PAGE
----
Central Health Record Database to be Delayed for Six Months Central Health Record Database to be Delayed for Six Months Central Health Record Database to be Delayed for Six Months is the name given to the controversial central database due to hold all records and health data for all NHS England's patients, drawn from both hospital and GP files; and to be made available, effectively, to anyone willing to buy it.  When the Guardian ran a headline in January claiming "NHS patient data to be made available for sale to drug and insurance firms," it was rapidly rebutted by NHS England’s Chief Data Officer, Dr Geraint Lewis.

"Patients and their carers," said Lewis, "should know that no data will be made available for the purposes of selling or administering any kind of insurance and that the NHS and the HSCIC [the organization that will hold and control the database] never profit from providing data to outside organizations.” MedConfidential, an organization campaigning against immediately pointed out that one of the stated benefits is to "enable insurance companies to accurately calculate actuarial risk so as to offer fair premiums to its customers;" and that NHS England has published a price list and has stated that "additional customer organizations may include: Universities and other academic research organizations, Commercial companies..."

Earlier this week, despite previous public assertions that would be secure, and that any patients who do not wish to be identified to third parties would be adequately protected by pseudonymization, the Telegraph published details of NHS England's own risk assessment. It included, “While there is a privacy risk that the analysts granted access to these pseudonymized flows could potentially re-identify patients maliciously by combining the pseudonymized data with other available datasets (a technique known as a jigsaw attack) such an attack would be illegal and would be subject to sanction by the Information Commissioner’s Office.”

Critics of the scheme have pointed out that criminals tend not to follow the law.

Given this amount of confusion and criticism over what is actually happening, NHS England has perhaps unsurprisingly decided to delay implementing the scheme by six months. In a statement yesterday it announced that it would delay the scheme until the Autumn; would "develop additional practical steps to promote awareness with patients and the public;" would look into "further measures that could be taken to build public confidence;" and would start a small voluntary test exercise.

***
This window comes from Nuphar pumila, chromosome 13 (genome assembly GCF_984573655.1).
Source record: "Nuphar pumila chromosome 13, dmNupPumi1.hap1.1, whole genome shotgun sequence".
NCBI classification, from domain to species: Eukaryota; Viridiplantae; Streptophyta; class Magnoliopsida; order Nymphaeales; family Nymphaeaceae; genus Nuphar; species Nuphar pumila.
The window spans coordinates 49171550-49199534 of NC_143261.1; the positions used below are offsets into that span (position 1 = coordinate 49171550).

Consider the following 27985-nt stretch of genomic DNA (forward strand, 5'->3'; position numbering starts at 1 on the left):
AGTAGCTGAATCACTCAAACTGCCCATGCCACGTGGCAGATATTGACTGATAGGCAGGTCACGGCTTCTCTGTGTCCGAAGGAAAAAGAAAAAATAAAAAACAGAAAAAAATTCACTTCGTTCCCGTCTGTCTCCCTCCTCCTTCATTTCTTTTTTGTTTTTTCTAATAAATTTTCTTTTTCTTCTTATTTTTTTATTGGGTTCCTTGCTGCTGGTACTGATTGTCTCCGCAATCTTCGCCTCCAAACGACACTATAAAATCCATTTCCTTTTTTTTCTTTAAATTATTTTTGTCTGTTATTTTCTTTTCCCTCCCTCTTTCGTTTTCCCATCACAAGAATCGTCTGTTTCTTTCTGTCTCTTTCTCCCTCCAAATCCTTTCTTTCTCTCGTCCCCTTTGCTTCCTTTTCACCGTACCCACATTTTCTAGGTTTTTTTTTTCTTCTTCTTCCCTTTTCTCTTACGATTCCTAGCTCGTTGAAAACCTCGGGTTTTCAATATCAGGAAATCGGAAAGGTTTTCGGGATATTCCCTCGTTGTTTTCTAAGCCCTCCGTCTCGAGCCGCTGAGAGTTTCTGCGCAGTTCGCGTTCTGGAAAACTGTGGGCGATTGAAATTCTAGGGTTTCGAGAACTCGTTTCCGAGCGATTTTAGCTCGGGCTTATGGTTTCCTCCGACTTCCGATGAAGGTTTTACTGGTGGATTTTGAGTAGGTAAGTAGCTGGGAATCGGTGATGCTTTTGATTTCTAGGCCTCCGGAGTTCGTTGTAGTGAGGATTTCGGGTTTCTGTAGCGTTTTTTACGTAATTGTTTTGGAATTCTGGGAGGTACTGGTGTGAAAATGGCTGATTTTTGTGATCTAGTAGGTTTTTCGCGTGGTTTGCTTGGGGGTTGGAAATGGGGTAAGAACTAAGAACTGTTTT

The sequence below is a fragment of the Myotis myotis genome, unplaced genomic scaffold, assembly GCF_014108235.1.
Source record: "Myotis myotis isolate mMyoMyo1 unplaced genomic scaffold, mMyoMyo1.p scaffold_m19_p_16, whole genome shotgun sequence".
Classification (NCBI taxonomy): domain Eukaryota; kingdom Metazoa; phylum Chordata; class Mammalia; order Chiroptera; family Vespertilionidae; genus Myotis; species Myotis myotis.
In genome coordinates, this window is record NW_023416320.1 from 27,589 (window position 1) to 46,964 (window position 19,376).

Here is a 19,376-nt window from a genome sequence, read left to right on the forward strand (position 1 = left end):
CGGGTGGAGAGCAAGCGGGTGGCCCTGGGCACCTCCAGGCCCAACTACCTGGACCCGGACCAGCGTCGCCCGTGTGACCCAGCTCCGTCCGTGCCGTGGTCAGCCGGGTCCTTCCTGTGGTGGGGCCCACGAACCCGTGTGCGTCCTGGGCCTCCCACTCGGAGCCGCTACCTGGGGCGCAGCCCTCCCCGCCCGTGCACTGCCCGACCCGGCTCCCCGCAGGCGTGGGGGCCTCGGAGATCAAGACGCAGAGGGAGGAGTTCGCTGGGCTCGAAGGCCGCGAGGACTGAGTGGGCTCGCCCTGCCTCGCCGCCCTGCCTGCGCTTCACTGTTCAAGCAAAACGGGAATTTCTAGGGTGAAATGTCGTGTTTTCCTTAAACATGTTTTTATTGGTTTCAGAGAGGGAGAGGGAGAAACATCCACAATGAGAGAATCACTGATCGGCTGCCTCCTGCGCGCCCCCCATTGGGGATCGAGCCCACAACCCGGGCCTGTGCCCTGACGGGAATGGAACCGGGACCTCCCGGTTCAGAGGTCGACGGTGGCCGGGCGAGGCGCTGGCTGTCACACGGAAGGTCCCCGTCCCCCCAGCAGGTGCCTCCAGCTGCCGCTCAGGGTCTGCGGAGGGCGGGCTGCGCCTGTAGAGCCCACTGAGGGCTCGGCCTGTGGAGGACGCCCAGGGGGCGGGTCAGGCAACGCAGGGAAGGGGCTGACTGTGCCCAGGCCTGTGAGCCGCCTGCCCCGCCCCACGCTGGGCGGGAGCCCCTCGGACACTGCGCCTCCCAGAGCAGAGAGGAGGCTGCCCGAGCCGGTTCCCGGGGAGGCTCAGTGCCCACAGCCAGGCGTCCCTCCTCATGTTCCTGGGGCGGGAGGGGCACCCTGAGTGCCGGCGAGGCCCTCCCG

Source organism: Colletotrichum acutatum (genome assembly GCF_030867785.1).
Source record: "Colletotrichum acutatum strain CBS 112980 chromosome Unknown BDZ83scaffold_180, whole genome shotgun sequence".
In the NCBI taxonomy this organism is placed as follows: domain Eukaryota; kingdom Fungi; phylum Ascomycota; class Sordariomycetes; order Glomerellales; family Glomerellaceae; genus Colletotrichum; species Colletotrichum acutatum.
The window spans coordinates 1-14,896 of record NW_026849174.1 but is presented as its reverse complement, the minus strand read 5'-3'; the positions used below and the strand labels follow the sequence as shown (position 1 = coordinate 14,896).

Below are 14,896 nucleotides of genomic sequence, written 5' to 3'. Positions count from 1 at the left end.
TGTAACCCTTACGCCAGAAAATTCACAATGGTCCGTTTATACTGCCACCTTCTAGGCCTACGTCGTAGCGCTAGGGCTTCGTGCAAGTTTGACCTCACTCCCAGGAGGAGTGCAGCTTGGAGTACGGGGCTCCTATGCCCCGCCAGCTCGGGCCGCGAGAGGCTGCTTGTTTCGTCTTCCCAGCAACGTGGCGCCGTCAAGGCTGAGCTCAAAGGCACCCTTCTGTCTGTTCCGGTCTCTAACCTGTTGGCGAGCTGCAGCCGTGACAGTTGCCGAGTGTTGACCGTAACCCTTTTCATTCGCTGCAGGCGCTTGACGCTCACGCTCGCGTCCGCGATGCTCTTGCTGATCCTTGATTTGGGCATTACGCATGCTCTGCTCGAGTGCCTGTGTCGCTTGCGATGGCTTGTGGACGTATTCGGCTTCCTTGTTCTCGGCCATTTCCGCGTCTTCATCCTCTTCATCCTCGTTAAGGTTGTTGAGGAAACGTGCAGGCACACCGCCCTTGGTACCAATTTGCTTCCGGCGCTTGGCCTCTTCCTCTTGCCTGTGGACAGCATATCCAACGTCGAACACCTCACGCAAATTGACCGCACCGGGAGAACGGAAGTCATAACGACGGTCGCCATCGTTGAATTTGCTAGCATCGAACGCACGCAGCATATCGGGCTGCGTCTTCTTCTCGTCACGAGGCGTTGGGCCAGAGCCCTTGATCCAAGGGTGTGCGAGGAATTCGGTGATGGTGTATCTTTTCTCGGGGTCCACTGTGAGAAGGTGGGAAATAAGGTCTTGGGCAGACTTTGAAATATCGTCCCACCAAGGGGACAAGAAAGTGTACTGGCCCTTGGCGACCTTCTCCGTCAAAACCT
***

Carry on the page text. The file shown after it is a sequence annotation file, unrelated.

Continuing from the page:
This is not rethinking the project – it is an attempt to repair a public relations disaster. Neither the general public nor doctors themselves seem to know what is about. When this writer asked his own GP about it, the GP hadn't even heard of Faced with such confusion and lack of understanding, Tim Kelsey (national director for patients and information at NHS England) said yesterday, “NHS England exists for patients and we are determined to listen to what they tell us. We have been told very clearly that patients need more time to learn about the benefits of sharing information and their right to object to their information being shared. That is why we are extending the public awareness campaign by an extra six months.”

Critics of the scheme are pleased, but not necessarily satisfied. "This is not the end of the issue," wrote Big Brother Watch in a blog post. "We have significant ongoing concerns regarding the scheme, both in terms of how patients have been told about what is happening and the long term privacy implications of creating a new database and releasing data that could be used to re-identify patients."

Phil Booth, coordinator of medConfidential, said, “This delay will mean nothing if the programme is not overhauled to provide patients with a clear and constantly updated picture of exactly who will have access to their data, why and what for. The entire scheme could do with a radical dose of transparency.”

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